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Guest Blog: The PHYSICAL factors to consider during the first days back at training?

After a long layoff from training and/or competition, the body and mind have had time to recover from the stress and pressures that work in conjunction with competing and training at high intensity.

Slight overuse or impact injuries have disappeared and the body has adjusted to a new routine of relaxation, in young sportsmen and women, the rest may have allowed their bodies to grow at an escalated rate.

The mind, which during competition season has been subject to tonnes of detailed information to aid the learning journey. Whilst being filled with internal and external feedback and thoughts the mind also needs to be rested from the pressures of competing/winning and improving. 

How to prepare?

Be Organised

  • Ensure your team is aware of the date/time/location of the first training session. 
  • Create a check list of all the equipment you will need to bring with you.
  • Have your first training session memorised and already mapped out in your mind.
  • If you have any new players, ensure you start off the session by introducing them to the rest of the team.

How to prepare and cope physically with the first few days training?

The body has adjusted to ‘Out of competition Mode’. It is paramount that your training sessions are intense but not overly as you want to avoid putting their bodies under overdue stress. Warming up key muscle groups (dynamically) thoroughly will aid preparation for more strenuous activity and help prevent muscle strains in the short and long term. Before the first session, some players may need a sports massage to help loosen up the muscles and help with blood flow to key areas. 

After exercise, preparation again is paramount. Recovery starts with nutrition (see below). However, a key area missed by many, after intense exercise is the cool down and recovery of the key muscle groups. The cool down helps remove waste products from the body and helps reduce heart rate at a more considered rate which can help prevent dizziness and unnecessary blood shunting. Cool downs consisting of light sport related movements and loose dynamic stretching are proven to be most effective. 

The next essential which is key to recovery is cold therapy. Ice baths are common in elite performers. Why does cold therapy work? By constricting the blood vessels, swelling is reduced and repairs are made in the small tears of the muscles caused by intense exercise. The outcome is that waste products are removed from the body at its earliest opportunity therefore allowing the muscles more time to prepare for the next day’s work. The next step is to rest, hopefully your team will be exhausted after being put through their paces so you may not have to convey this message too much but ensure your team understands the importance of rest and inform them to accumulate regular (if not more) sleep than usual. Studies show this can improve performance both physically and technically.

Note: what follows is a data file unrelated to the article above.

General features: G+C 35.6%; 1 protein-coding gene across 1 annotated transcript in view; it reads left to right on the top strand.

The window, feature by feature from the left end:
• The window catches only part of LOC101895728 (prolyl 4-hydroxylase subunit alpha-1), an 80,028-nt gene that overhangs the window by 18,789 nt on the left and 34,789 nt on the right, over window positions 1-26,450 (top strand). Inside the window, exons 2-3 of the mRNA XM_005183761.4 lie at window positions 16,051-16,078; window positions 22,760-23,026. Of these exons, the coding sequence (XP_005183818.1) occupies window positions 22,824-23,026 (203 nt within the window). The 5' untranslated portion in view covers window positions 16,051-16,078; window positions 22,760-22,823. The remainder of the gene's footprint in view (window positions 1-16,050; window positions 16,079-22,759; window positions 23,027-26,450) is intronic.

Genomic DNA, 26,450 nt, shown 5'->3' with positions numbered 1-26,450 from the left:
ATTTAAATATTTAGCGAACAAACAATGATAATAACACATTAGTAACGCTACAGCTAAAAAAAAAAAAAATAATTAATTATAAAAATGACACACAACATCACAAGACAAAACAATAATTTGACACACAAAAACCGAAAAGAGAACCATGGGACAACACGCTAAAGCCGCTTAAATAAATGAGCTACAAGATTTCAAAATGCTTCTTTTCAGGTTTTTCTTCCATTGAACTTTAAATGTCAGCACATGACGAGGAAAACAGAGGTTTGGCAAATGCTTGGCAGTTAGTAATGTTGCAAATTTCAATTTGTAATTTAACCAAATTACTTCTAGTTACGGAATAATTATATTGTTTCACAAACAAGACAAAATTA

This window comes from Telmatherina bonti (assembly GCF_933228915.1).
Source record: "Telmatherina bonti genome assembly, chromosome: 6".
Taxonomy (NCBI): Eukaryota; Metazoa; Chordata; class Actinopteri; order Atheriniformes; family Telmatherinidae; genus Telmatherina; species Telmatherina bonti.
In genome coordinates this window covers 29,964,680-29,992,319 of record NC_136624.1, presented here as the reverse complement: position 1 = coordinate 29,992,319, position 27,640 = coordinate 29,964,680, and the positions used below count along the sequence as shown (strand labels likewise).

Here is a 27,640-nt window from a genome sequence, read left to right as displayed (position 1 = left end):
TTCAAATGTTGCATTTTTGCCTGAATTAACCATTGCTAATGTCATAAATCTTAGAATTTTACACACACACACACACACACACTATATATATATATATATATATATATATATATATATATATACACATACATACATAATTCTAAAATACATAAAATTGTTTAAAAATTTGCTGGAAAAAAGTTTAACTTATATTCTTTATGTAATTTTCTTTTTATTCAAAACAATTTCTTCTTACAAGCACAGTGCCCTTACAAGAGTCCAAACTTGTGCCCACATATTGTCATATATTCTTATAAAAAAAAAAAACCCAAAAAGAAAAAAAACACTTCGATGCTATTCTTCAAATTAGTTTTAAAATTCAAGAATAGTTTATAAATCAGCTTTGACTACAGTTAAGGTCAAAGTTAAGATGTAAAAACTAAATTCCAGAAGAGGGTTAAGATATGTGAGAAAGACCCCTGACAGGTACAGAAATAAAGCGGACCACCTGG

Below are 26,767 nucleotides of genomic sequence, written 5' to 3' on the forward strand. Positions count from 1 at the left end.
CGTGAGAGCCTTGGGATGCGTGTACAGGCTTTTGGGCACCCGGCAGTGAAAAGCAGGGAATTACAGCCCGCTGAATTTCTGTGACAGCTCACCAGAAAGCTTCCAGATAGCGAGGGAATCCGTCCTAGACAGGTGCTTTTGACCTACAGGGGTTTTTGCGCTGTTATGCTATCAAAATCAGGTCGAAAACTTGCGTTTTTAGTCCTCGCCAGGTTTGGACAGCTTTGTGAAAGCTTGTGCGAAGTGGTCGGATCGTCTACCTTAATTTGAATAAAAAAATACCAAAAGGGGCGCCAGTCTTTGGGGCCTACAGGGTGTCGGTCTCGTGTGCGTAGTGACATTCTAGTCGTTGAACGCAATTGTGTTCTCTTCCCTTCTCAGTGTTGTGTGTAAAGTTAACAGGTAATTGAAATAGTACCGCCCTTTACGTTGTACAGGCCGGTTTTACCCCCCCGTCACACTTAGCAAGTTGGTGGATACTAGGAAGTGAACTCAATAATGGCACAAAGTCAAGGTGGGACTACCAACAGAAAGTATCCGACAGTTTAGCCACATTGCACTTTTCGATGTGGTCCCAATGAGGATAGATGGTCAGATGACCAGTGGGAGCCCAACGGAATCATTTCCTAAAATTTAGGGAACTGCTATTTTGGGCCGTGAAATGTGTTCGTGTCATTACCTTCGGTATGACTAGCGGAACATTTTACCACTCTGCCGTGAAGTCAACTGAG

Nutrition – eat well, perform better.

A well balanced and structured diet can improve performance dramatically and in a sporting world, where the margin for error is getting smaller. Advising your team on their diet to ensure they have the best fuel to attack a competition is vital if you want them to succeed and fulfil their potential. 

Before activity 

  • A mixture of complex and simple carbohydrates. Why? Slow release of energy/easy to digest. 
  • 2 hours before exercise. Why? Gives the stomach time to digest the food.
  • Perfect meal : whole wheat toast with banana and cinnamon (Combination of slow and fast release of energy)

During activity

  • Water (best hydrator)
  • Sports drinks if players are sweating a lot (Nutrients to replace electrolytes)
  • Energy gels – only for an endurance athlete (over 90 minutes of exercise)

Post exercise (30-120 minutes after exercise recommended)

  • Shakes
  • Protein bars
  • Energy bars
  • Any meal that contains lean protein, starch and vegetables.

By experimenting and improving your knowledge about the subject areas covered in this blog you can only look at maximising your coach performance and the performance levels of your team, not only in the first few training sessions back but throughout the whole year. The Preparation, execution and evaluation processes enable a fantastic blend that will give you a platform to fulfil yours and your team’s full potential, only in sport but in life.


Ryan Byrne, R.B. Coaching Limited - Professional football coach and 1to1 specialist



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